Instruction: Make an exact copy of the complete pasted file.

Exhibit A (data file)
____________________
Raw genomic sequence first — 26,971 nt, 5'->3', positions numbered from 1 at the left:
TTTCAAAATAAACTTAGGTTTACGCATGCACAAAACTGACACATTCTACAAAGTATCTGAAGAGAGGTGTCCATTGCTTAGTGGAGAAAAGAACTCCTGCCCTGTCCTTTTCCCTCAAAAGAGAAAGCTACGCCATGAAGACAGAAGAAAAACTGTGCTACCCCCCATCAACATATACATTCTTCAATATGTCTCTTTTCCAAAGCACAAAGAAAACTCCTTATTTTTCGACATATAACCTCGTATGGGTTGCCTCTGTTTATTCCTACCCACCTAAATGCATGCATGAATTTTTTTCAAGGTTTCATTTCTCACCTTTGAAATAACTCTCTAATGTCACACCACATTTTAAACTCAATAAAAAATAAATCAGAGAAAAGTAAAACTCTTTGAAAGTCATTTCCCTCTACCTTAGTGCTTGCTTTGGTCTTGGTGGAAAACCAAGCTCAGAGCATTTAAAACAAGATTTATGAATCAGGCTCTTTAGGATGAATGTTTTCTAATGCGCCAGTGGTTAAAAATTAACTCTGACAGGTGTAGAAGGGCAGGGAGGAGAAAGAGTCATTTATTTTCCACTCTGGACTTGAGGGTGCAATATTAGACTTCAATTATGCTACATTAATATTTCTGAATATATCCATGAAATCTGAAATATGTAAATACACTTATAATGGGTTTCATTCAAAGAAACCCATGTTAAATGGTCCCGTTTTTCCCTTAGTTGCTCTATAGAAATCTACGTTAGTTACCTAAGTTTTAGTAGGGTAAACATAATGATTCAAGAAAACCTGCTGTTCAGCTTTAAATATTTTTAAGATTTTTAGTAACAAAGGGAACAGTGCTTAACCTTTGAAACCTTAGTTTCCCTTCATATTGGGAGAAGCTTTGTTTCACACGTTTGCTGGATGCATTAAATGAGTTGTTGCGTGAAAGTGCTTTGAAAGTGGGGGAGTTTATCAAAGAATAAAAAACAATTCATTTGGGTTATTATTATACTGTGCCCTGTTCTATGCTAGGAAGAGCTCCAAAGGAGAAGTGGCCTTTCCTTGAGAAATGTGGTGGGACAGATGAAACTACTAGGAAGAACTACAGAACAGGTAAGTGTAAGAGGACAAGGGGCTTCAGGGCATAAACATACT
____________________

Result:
Raw genomic sequence first — 26,971 nt, 5'->3', positions numbered from 1 at the left:
TTTCAAAATAAACTTAGGTTTACGCATGCACAAAACTGACACATTCTACAAAGTATCTGAAGAGAGGTGTCCATTGCTTAGTGGAGAAAAGAACTCCTGCCCTGTCCTTTTCCCTCAAAAGAGAAAGCTACGCCATGAAGACAGAAGAAAAACTGTGCTACCCCCCATCAACATATACATTCTTCAATATGTCTCTTTTCCAAAGCACAAAGAAAACTCCTTATTTTTCGACATATAACCTCGTATGGGTTGCCTCTGTTTATTCCTACCCACCTAAATGCATGCATGAATTTTTTTCAAGGTTTCATTTCTCACCTTTGAAATAACTCTCTAATGTCACACCACATTTTAAACTCAATAAAAAATAAATCAGAGAAAAGTAAAACTCTTTGAAAGTCATTTCCCTCTACCTTAGTGCTTGCTTTGGTCTTGGTGGAAAACCAAGCTCAGAGCATTTAAAACAAGATTTATGAATCAGGCTCTTTAGGATGAATGTTTTCTAATGCGCCAGTGGTTAAAAATTAACTCTGACAGGTGTAGAAGGGCAGGGAGGAGAAAGAGTCATTTATTTTCCACTCTGGACTTGAGGGTGCAATATTAGACTTCAATTATGCTACATTAATATTTCTGAATATATCCATGAAATCTGAAATATGTAAATACACTTATAATGGGTTTCATTCAAAGAAACCCATGTTAAATGGTCCCGTTTTTCCCTTAGTTGCTCTATAGAAATCTACGTTAGTTACCTAAGTTTTAGTAGGGTAAACATAATGATTCAAGAAAACCTGCTGTTCAGCTTTAAATATTTTTAAGATTTTTAGTAACAAAGGGAACAGTGCTTAACCTTTGAAACCTTAGTTTCCCTTCATATTGGGAGAAGCTTTGTTTCACACGTTTGCTGGATGCATTAAATGAGTTGTTGCGTGAAAGTGCTTTGAAAGTGGGGGAGTTTATCAAAGAATAAAAAACAATTCATTTGGGTTATTATTATACTGTGCCCTGTTCTATGCTAGGAAGAGCTCCAAAGGAGAAGTGGCCTTTCCTTGAGAAATGTGGTGGGACAGATGAAACTACTAGGAAGAACTACAGAACAGGTAAGTGTAAGAGGACAAGGGGCTTCAGGGCATAAACATACT